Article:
Generating tables in LaTeX

Typ­ing tables in LaTeX can get messy, but there are some good tools to sim­plify the process. One I dis­cov­ered this week is tables​gen​er​a​tor​.com, a web-​​based tool for gen­er­at­ing LaTeX tables. It also allows the table to saved in other for­mats includ­ing HTML and Mark­down. The inter­face is sim­ple, but it does most things. For com­pli­cated tables, some addi­tional for­mat­ting may be nec­es­sary. Con­tinue reading →

Managing research ideas

I received this email today:

Dear Pro­fes­sor Hyn­d­man,
I was won­der­ing if you could maybe give me some advice on how to orga­nize your research process. I am able to search the lit­er­a­ture on a cer­tain topic and iden­tify where there is a ques­tion to work with. My main dif­fi­cult is to orga­nize my paper anno­ta­tions in order to help me to guide my research process, i.e, how to man­age the infor­ma­tion gath­ered in those papers to com­pose and struc­ture a doc­u­ment which can rep­re­sent the research devel­oped so far.
I have been look­ing at dif­fer­ent tools such scrivener, Qiqqa, papers2, etc but I am not sure if one of these tools would be the right way to go. To be hon­est I am not even sure a tool would do what I am look­ing for, not just orga­nize ref­er­ences and anno­tate pdfs but to get more con­trol of my research process.
I appre­ci­ate if I could get your thoughts on this subject.

Con­tinue reading →

Makefiles for R/​LaTeX projects

Updated: 21 Novem­ber 2012

Make is a mar­vel­lous tool used by pro­gram­mers to build soft­ware, but it can be used for much more than that. I use make when­ever I have a large project involv­ing R files and LaTeX files, which means I use it for almost all of the papers I write, and almost of the con­sult­ing reports I pro­duce. Con­tinue reading →

Blogs about research

If you find this blog help­ful (or even if you don’t but you’re inter­ested in blogs on research issues and tools), there are a few other blogs about doing research that you might find use­ful. Here are a few that I read.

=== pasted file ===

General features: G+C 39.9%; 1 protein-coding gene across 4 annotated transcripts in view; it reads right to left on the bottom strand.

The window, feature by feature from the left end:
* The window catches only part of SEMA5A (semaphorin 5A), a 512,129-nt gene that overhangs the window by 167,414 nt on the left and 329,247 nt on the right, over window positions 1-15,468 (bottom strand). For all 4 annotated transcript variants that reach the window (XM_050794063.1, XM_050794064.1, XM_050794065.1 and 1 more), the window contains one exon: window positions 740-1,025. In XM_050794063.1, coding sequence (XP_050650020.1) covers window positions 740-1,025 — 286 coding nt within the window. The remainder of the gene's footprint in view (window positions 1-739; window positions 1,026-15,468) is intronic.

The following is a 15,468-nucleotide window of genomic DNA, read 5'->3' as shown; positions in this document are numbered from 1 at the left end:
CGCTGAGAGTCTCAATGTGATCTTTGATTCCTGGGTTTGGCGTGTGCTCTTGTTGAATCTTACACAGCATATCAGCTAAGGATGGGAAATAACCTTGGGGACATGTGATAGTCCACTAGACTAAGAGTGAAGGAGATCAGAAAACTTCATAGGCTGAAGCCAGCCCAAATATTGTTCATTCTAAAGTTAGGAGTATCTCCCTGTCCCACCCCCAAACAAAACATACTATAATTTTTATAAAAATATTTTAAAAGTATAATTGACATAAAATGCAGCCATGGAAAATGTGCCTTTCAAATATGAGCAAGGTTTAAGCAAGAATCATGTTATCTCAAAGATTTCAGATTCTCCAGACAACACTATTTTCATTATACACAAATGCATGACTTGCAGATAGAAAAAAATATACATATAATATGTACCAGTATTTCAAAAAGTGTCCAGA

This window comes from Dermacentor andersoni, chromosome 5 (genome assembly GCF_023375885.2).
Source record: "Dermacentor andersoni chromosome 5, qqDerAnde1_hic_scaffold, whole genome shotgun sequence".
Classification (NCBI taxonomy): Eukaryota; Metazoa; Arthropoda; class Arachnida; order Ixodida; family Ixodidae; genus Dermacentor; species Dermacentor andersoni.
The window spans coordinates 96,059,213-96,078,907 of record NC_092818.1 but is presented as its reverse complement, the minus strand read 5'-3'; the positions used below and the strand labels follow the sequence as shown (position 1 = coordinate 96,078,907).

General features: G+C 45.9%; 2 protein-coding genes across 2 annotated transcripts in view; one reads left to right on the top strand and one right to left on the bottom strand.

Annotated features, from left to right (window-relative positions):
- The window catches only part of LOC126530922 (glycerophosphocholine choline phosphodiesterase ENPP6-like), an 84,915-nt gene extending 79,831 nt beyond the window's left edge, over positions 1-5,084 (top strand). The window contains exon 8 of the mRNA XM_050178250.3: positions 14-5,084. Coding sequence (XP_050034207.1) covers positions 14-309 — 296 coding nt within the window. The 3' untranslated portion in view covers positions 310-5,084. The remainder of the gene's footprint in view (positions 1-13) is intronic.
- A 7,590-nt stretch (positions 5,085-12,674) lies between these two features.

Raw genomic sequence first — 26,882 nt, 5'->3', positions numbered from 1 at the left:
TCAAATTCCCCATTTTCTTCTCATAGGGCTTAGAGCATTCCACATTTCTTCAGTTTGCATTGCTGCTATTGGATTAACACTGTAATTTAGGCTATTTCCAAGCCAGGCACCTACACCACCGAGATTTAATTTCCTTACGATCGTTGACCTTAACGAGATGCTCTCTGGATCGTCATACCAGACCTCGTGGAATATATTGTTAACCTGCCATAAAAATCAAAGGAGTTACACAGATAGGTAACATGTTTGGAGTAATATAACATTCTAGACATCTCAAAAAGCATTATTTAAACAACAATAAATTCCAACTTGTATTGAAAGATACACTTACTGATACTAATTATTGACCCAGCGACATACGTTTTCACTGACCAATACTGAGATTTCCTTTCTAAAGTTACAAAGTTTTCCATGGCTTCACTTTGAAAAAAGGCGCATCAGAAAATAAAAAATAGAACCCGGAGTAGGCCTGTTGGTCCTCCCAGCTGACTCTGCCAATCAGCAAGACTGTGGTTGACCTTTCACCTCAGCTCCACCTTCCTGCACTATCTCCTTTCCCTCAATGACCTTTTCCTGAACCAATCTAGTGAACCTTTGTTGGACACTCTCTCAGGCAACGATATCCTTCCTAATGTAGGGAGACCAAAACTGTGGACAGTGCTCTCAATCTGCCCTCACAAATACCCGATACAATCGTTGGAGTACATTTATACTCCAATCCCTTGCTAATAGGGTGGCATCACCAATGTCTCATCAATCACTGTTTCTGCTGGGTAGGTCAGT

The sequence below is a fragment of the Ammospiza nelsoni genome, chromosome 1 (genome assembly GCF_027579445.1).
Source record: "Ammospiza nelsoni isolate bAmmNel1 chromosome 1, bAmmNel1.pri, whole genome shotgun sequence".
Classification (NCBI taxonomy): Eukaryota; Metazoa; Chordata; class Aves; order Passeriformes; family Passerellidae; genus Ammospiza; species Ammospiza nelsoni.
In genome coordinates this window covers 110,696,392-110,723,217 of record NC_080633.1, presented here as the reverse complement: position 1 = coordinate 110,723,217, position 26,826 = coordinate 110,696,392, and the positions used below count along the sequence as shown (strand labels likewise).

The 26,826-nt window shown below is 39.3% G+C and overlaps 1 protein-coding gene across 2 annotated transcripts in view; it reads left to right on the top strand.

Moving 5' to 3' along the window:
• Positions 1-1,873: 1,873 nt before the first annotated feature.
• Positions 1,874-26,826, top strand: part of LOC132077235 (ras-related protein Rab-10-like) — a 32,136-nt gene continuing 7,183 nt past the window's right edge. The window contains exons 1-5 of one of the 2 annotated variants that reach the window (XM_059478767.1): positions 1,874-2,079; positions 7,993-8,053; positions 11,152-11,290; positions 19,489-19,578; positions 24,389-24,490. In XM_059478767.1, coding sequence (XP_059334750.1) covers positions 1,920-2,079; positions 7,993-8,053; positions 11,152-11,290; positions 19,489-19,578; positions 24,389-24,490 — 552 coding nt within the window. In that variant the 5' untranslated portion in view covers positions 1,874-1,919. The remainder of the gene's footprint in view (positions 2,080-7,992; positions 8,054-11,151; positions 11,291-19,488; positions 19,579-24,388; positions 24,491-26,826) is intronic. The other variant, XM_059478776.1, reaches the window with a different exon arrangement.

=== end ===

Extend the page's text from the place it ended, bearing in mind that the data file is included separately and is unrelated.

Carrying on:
I’ve cre­ated a bun­dle so you can sub­scribe to all of these in one go.

Of course, there are lots of sta­tis­tics blogs as well, and blogs about other research dis­ci­plines. The ones above are those that con­cen­trate on generic research issues.

Blog aggregators

A very use­ful way of keep­ing up with blogs in a par­tic­u­lar area is to sub­scribe to a blog aggre­ga­tor. These will syn­di­cate posts from a large num­ber of blogs and pro­vide links back to the orig­i­nal sources. So you only need to sub­scribe once to get all the good stuff in that area.

There are now sev­eral blog aggre­ga­tors avail­able that might be of inter­est to read­ers here. And this blog is now syn­di­cated on sev­eral other sites includ­ing those listed below. Con­tinue reading →

Seeking help

Every day I receive emails, or com­ments on this blog, ask­ing for help with R, fore­cast­ing, LaTeX, pos­si­ble research top­ics, how to install soft­ware, or some other thing I’m sup­posed to know some­thing about. Unfor­tu­nately, I can­not pro­vide a one-​​man help ser­vice to the rest of the world. I used to reply to all the requests explain­ing where to go for help, but I stopped reply­ing a while ago as it took too much time to do even that.

If you want help, please ask at either stats​.stack​ex​change​.com (for R or sta­tis­tics ques­tions) or tex​.stack​ex​change​.com (for LaTeX questions).

Unless you are one of my stu­dents, the only ques­tions I will answer are ones that con­cern my R pack­ages or research papers. And even then, I won’t reply if the answer is in the help files. I write those help files for a rea­son, so please read them.

I’m sorry I can’t do more, but if I did every­thing peo­ple ask me to do, I’d never write any papers or pro­duce any R pack­ages, and I think that’s a bet­ter use of my time.

Following authors on Google Scholar

A great new fea­ture has been added to Google Scholar Cita­tions. For those authors who have set up a cita­tions page, it is now pos­si­ble to get email alerts for any new arti­cles they pub­lish, or for any new cita­tions of their arti­cles. So you can track cita­tions to your own work this way, and stay up-​​to-​​date with key authors in your field.

Set­ting up a Google Cita­tions page is super-​​easy and was already worth doing. This new func­tion­al­ity is another rea­son to do it. After all, as researchers we want peo­ple to read our stuff, so we might as well make it as easy as pos­si­ble for peo­ple to find what we write.

To set up your Google Cita­tions page, go to scholar​.google​.com/​c​i​t​a​tions.

To fol­low an author, find their cita­tions page and look for the “Fol­low this author” box at the top right of the page.

Hope­fully, Google will add RSS feeds as an option in the future as I’d much rather get alerts that way then by yet more email in my inbox.